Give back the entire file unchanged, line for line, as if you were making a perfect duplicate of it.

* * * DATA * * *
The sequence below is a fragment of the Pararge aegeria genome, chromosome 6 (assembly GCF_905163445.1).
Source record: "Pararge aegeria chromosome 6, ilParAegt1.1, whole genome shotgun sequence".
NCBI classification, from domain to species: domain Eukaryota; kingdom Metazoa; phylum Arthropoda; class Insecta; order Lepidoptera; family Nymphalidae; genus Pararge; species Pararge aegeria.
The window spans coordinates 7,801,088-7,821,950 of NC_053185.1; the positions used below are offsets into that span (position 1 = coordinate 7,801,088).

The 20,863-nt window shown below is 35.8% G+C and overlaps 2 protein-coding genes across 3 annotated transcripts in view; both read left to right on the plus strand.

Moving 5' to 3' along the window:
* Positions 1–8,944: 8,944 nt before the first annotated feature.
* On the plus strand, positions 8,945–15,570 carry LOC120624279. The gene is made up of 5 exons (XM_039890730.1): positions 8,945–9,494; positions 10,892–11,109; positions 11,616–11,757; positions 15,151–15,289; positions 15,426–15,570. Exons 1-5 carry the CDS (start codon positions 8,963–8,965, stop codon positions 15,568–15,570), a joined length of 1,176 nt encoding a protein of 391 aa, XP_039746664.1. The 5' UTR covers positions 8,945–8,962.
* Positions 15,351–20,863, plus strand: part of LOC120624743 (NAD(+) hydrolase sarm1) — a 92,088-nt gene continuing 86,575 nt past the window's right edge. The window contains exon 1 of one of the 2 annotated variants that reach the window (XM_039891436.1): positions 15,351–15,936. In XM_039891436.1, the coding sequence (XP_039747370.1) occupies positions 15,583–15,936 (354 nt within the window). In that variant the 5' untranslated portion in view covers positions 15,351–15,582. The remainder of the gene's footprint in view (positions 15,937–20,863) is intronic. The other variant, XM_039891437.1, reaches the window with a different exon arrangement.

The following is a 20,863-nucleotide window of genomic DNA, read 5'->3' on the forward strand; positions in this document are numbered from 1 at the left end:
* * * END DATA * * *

The sequence below is a fragment of the Pararge aegeria genome, chromosome 6 (assembly GCF_905163445.1).
Source record: "Pararge aegeria chromosome 6, ilParAegt1.1, whole genome shotgun sequence".
NCBI classification, from domain to species: domain Eukaryota; kingdom Metazoa; phylum Arthropoda; class Insecta; order Lepidoptera; family Nymphalidae; genus Pararge; species Pararge aegeria.
The window spans coordinates 7,801,088-7,821,950 of NC_053185.1; the positions used below are offsets into that span (position 1 = coordinate 7,801,088).

The 20,863-nt window shown below is 35.8% G+C and overlaps 2 protein-coding genes across 3 annotated transcripts in view; both read left to right on the plus strand.

Moving 5' to 3' along the window:
* Positions 1–8,944: 8,944 nt before the first annotated feature.
* On the plus strand, positions 8,945–15,570 carry LOC120624279. The gene is made up of 5 exons (XM_039890730.1): positions 8,945–9,494; positions 10,892–11,109; positions 11,616–11,757; positions 15,151–15,289; positions 15,426–15,570. Exons 1-5 carry the CDS (start codon positions 8,963–8,965, stop codon positions 15,568–15,570), a joined length of 1,176 nt encoding a protein of 391 aa, XP_039746664.1. The 5' UTR covers positions 8,945–8,962.
* Positions 15,351–20,863, plus strand: part of LOC120624743 (NAD(+) hydrolase sarm1) — a 92,088-nt gene continuing 86,575 nt past the window's right edge. The window contains exon 1 of one of the 2 annotated variants that reach the window (XM_039891436.1): positions 15,351–15,936. In XM_039891436.1, the coding sequence (XP_039747370.1) occupies positions 15,583–15,936 (354 nt within the window). In that variant the 5' untranslated portion in view covers positions 15,351–15,582. The remainder of the gene's footprint in view (positions 15,937–20,863) is intronic. The other variant, XM_039891437.1, reaches the window with a different exon arrangement.

The following is a 20,863-nucleotide window of genomic DNA, read 5'->3' on the forward strand; positions in this document are numbered from 1 at the left end: